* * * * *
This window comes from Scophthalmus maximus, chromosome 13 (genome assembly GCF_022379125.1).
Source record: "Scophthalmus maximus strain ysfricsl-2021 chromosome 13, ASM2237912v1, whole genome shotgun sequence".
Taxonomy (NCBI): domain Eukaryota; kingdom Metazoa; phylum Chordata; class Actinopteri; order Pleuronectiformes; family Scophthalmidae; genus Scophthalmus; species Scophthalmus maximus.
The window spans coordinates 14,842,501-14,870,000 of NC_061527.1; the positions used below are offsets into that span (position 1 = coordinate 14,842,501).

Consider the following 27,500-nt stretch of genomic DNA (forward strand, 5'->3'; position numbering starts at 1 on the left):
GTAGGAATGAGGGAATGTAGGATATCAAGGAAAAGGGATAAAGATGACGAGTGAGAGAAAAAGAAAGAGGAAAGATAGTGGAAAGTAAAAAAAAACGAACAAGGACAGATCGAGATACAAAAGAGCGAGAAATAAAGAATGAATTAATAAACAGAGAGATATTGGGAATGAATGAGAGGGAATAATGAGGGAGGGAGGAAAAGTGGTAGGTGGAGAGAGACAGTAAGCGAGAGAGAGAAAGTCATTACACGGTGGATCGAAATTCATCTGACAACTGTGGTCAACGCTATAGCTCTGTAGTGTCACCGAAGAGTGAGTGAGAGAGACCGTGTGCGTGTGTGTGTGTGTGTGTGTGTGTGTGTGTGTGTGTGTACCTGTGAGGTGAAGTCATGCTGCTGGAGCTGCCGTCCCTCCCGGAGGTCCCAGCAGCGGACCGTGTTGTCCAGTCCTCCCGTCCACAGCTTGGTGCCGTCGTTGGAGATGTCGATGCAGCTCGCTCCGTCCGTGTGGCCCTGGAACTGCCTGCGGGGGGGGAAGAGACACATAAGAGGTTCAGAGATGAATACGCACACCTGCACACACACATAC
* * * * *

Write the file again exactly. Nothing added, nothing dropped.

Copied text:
This window comes from Scophthalmus maximus, chromosome 13 (genome assembly GCF_022379125.1).
Source record: "Scophthalmus maximus strain ysfricsl-2021 chromosome 13, ASM2237912v1, whole genome shotgun sequence".
Taxonomy (NCBI): domain Eukaryota; kingdom Metazoa; phylum Chordata; class Actinopteri; order Pleuronectiformes; family Scophthalmidae; genus Scophthalmus; species Scophthalmus maximus.
The window spans coordinates 14,842,501-14,870,000 of NC_061527.1; the positions used below are offsets into that span (position 1 = coordinate 14,842,501).

Consider the following 27,500-nt stretch of genomic DNA (forward strand, 5'->3'; position numbering starts at 1 on the left):
GTAGGAATGAGGGAATGTAGGATATCAAGGAAAAGGGATAAAGATGACGAGTGAGAGAAAAAGAAAGAGGAAAGATAGTGGAAAGTAAAAAAAAACGAACAAGGACAGATCGAGATACAAAAGAGCGAGAAATAAAGAATGAATTAATAAACAGAGAGATATTGGGAATGAATGAGAGGGAATAATGAGGGAGGGAGGAAAAGTGGTAGGTGGAGAGAGACAGTAAGCGAGAGAGAGAAAGTCATTACACGGTGGATCGAAATTCATCTGACAACTGTGGTCAACGCTATAGCTCTGTAGTGTCACCGAAGAGTGAGTGAGAGAGACCGTGTGCGTGTGTGTGTGTGTGTGTGTGTGTGTGTGTGTGTGTGTACCTGTGAGGTGAAGTCATGCTGCTGGAGCTGCCGTCCCTCCCGGAGGTCCCAGCAGCGGACCGTGTTGTCCAGTCCTCCCGTCCACAGCTTGGTGCCGTCGTTGGAGATGTCGATGCAGCTCGCTCCGTCCGTGTGGCCCTGGAACTGCCTGCGGGGGGGGAAGAGACACATAAGAGGTTCAGAGATGAATACGCACACCTGCACACACACATAC